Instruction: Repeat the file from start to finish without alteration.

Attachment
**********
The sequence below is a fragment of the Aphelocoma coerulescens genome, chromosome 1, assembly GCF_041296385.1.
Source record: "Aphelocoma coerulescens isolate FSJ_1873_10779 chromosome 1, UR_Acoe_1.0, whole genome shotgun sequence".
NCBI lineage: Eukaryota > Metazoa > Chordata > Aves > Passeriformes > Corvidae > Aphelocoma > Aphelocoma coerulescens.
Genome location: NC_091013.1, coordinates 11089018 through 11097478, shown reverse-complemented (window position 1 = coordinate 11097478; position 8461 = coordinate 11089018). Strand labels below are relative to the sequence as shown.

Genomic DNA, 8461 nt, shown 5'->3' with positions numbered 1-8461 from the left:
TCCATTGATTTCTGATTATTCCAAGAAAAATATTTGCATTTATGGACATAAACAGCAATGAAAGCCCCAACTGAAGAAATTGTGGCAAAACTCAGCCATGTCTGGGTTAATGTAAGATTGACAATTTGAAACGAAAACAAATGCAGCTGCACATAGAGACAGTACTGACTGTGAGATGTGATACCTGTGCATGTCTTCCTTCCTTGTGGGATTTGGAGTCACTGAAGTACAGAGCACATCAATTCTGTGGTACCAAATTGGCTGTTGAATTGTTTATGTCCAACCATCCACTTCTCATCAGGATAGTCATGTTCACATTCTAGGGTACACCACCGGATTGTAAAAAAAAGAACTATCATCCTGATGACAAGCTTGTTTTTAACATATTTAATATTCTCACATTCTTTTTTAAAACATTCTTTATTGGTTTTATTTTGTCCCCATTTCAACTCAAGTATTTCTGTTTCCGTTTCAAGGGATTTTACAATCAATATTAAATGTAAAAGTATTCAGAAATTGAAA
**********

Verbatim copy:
The sequence below is a fragment of the Aphelocoma coerulescens genome, chromosome 1, assembly GCF_041296385.1.
Source record: "Aphelocoma coerulescens isolate FSJ_1873_10779 chromosome 1, UR_Acoe_1.0, whole genome shotgun sequence".
NCBI lineage: Eukaryota > Metazoa > Chordata > Aves > Passeriformes > Corvidae > Aphelocoma > Aphelocoma coerulescens.
Genome location: NC_091013.1, coordinates 11089018 through 11097478, shown reverse-complemented (window position 1 = coordinate 11097478; position 8461 = coordinate 11089018). Strand labels below are relative to the sequence as shown.

Genomic DNA, 8461 nt, shown 5'->3' with positions numbered 1-8461 from the left:
TCCATTGATTTCTGATTATTCCAAGAAAAATATTTGCATTTATGGACATAAACAGCAATGAAAGCCCCAACTGAAGAAATTGTGGCAAAACTCAGCCATGTCTGGGTTAATGTAAGATTGACAATTTGAAACGAAAACAAATGCAGCTGCACATAGAGACAGTACTGACTGTGAGATGTGATACCTGTGCATGTCTTCCTTCCTTGTGGGATTTGGAGTCACTGAAGTACAGAGCACATCAATTCTGTGGTACCAAATTGGCTGTTGAATTGTTTATGTCCAACCATCCACTTCTCATCAGGATAGTCATGTTCACATTCTAGGGTACACCACCGGATTGTAAAAAAAAGAACTATCATCCTGATGACAAGCTTGTTTTTAACATATTTAATATTCTCACATTCTTTTTTAAAACATTCTTTATTGGTTTTATTTTGTCCCCATTTCAACTCAAGTATTTCTGTTTCCGTTTCAAGGGATTTTACAATCAATATTAAATGTAAAAGTATTCAGAAATTGAAA